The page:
A study of the fundamentals of applied circuits including Direct Current (DC) circuits, Alternating Current (AC) circuits, and basic electronics. Prerequisites: MTH 105 or 106 or 130.
Manufacturing Methods Analysis
Study of methods, materials, tools and equipment for optimizing production operations.
Introduction to industrial robotics including robot classifications, components and functions, programming, and applications. Prerequisite: IET 291 or EGR 290.
Computer Numerical Control Programming
Programming and operation of CNC machines, including CNC vertical milling center and turning center. Emphasis on manual programming, CAM design, and machine setup and operation. Prerequisites: IET 154, 170.
Plant Layout and Materials Handling
Study of plant layout through the development of overall layout, area detailing, scale models, and drawing of flow diagrams.
Study of specific quality techniques used by production departments to monitor processes, products, and reliability so quality can be improved. Prerequisites: junior standing; permission of instructor.
Industrial Projects Capstone
The integration of appropriate methods, procedures, and techniques for the analysis of industrial projects and implementation of solutions via a team approach. Prerequisites: senior standing with a declared B.S.E.T. major; or instructor approval.
Select nine (9) semester hours from the following:
Information Technology Programming I
Introduction to operating a computer and writing computer programs. First programming course in the information technology major/minor. Language used is Visual Basic.
Introduction to Engineering
A general introduction to mechanical and electrical engineering with an emphasis on problem solving, engineering tools, engineering design processes, and teamwork. Recommended: MTH 106 or higher.
Boolean algebra, logic functions, truth tables and Karnaugh maps, combinational circuits, sequential circuits, programmable logic devices, and finite state machines. Prerequisites: MTH 130 or 132. Pre/Co-requisite: EGR 120.
Circuit Analysis I
Introduction to circuit elements, variables, resistive circuits, circuit analysis techniques, network theorems, inductance and capacitance, sinusoidal steady state analysis and power calculations. Prerequisites: MTH 133 with a grade of C- or better; PHY 145. Pre/Co-requisite: EGR 120.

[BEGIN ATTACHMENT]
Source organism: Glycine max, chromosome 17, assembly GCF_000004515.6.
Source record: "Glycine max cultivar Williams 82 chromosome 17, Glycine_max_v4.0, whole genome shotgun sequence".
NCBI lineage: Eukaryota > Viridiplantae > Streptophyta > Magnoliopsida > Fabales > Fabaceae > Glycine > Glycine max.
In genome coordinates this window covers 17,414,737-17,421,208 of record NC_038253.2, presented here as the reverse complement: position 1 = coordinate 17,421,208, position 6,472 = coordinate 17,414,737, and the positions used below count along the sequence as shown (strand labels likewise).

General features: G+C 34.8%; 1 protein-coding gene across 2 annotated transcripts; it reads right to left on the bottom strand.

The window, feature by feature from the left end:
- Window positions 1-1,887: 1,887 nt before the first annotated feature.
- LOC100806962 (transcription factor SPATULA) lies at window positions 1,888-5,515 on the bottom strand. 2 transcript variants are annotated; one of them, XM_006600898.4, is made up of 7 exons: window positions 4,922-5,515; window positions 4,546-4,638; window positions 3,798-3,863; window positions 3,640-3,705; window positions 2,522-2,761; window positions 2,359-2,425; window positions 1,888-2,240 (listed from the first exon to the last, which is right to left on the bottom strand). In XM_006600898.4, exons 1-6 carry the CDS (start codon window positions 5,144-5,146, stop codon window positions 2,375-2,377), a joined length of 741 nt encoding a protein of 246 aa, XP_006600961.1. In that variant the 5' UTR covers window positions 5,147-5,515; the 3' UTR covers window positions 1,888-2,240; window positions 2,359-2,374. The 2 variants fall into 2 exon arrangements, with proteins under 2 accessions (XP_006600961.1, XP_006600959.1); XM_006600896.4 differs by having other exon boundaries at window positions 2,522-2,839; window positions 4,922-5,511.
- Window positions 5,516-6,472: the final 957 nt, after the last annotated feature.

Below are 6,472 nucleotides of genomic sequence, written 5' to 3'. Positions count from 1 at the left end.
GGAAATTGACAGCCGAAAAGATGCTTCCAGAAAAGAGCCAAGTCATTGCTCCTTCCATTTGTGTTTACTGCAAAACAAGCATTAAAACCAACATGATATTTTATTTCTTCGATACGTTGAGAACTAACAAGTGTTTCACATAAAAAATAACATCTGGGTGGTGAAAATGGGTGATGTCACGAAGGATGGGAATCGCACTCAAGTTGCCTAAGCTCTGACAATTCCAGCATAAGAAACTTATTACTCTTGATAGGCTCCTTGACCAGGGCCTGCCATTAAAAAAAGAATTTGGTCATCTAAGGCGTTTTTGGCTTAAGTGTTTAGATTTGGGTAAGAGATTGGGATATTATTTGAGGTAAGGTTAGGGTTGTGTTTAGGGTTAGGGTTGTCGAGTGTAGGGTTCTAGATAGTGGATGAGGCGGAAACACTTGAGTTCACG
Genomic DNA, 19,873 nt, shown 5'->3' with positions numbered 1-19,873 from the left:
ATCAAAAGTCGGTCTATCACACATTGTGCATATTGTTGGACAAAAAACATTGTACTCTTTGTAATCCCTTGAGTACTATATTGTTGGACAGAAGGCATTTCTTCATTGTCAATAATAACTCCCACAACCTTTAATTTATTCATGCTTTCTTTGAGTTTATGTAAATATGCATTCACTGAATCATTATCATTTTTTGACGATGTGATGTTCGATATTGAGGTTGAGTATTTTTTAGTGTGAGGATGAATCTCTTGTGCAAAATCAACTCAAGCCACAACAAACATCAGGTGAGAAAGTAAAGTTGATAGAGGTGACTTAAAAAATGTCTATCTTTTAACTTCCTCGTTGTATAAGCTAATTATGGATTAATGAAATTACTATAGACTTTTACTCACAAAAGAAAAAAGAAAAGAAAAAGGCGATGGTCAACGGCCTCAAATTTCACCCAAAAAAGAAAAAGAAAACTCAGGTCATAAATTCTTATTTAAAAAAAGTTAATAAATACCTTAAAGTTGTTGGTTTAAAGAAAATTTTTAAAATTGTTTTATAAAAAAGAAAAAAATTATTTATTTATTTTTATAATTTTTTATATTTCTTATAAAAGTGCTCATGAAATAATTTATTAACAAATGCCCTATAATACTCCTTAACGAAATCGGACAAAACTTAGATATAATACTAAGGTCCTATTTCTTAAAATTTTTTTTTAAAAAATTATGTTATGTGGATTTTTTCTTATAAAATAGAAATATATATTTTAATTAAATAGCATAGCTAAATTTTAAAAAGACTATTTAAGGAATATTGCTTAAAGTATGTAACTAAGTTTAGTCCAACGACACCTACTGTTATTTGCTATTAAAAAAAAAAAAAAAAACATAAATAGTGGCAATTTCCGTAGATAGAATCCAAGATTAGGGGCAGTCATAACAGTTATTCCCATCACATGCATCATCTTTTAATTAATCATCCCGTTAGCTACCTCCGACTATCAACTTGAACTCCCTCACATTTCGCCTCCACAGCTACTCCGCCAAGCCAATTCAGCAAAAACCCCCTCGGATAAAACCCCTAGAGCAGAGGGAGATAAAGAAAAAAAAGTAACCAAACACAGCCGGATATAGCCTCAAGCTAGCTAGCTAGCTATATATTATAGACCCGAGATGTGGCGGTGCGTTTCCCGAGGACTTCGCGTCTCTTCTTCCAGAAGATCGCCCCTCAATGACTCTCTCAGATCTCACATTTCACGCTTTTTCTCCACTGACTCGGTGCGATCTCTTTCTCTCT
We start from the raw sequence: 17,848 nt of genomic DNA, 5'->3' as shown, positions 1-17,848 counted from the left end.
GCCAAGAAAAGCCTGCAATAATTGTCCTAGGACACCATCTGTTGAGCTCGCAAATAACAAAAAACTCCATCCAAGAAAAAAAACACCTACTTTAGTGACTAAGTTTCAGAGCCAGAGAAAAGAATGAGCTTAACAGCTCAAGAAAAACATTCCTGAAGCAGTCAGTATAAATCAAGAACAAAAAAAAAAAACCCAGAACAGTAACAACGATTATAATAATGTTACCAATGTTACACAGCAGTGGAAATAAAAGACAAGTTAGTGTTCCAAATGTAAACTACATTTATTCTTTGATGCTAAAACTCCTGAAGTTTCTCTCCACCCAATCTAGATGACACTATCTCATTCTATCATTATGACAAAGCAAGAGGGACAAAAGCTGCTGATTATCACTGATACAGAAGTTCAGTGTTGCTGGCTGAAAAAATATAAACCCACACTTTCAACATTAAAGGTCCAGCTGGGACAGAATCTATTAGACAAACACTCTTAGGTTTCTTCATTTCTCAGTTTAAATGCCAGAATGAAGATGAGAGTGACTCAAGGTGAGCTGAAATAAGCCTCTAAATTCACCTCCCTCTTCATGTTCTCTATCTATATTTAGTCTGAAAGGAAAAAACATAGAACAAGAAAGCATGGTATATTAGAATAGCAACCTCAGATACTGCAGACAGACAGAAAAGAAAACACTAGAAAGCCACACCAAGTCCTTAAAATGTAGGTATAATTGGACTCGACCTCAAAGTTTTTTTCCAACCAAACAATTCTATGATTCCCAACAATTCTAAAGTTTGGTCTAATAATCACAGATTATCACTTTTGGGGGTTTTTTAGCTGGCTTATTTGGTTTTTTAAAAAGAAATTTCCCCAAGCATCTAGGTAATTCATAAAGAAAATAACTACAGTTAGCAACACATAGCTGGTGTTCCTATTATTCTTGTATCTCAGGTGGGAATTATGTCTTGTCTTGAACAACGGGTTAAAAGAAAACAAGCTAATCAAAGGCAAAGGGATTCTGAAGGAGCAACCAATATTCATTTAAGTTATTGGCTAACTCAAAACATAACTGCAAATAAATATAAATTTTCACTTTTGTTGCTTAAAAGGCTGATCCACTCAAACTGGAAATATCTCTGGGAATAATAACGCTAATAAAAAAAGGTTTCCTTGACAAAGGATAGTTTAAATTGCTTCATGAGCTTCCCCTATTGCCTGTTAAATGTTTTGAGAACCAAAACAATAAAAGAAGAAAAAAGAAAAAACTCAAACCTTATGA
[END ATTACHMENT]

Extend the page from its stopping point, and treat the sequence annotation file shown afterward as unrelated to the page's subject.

Writing technical documents common in business, industry, government agencies, and non-profit organizations, e.g. reports, proposals, and instructions. Emphasis on readability, accessibility, suitability, and usability. This course is approved for offering in a distance learning format. Prerequisites: ENG 101 or 103/099 or ELI 198 with a grade of C or better; completion of 56 semester credit hours.
Lean Six Sigma for Process Improvement
The utilization of mathematical and statistical tools to improve product and process quality. This course may be offered in an online or hybrid format. Prerequisite: MTH 105. Recommended: STA 282.
Fluid Power Technology
A study of hydraulic and pneumatic technologies related to the generation, transmission, and control of fluid power in fluid power systems. Prerequisites: MTH 130 or IET 180. Recommended: IET 120 or MTH 105.
Product Design and Development
Ideation, conceptualization, and development of product designs. Utilization of Non-Uniform Rational B-Spline (NURBS) based surface modeling tools to solve product design problems. Prerequisite: IET 226.
Study of mechanisms with graphical and analytical analysis of displacement, velocity, acceleration, motion, gearing, gear trains, linkages, and cams. Prerequisite: IET 279 or EGR 251.
Mechanics of Materials
Introduction to methods of determining the internal stresses and deflections of basic load-carrying members of construction and machine applications. Prerequisites: IET 279 or EGR 251.
Supervised work experiences in industry. CR/NC only. Prerequisite: departmental permission.
Mechanical Computer-Aided Engineering
Mechanical components design, structural analysis, and mechanism analysis by using computer aided design system and simulation tools. Prerequisite: IET 226.
Geometric Dimensioning and Tolerancing
Fundamentals of Geometric Dimensioning and Tolerancing concepts as interpreted in ASME standard Y14.5. This course may be offered in an online or hybrid format. Prerequisite: IET 226.
Covers the process of planning and developing tools, fixtures, and devices for efficient and economical manufacture of a product. Prerequisites: IET 170, IET 226.
Development and production of industrial and engineering designs with conceptual and parametric surface modeling tools. Utilization of generative shape design functions to model engineering designs. Prerequisites: IET 226.
Solutions of triangles, trigonometric equations, and identities. No credit in MTH 106 after credit earned in MTH 130. Course does not count toward a major, minor in mathematics except for students pursuing a B.S. in Ed., Elementary Emphasis. Recommended: one and one-half years of high school algebra; or successful completion of MTH 105 and one year of high school geometry. This course is approved for offering in a distance learning format.
Techniques of integration, applications of definite integrals, improper integrals, elementary differential equations, infinite series, Taylor series, and polar coordinates. Prerequisite: MTH 132.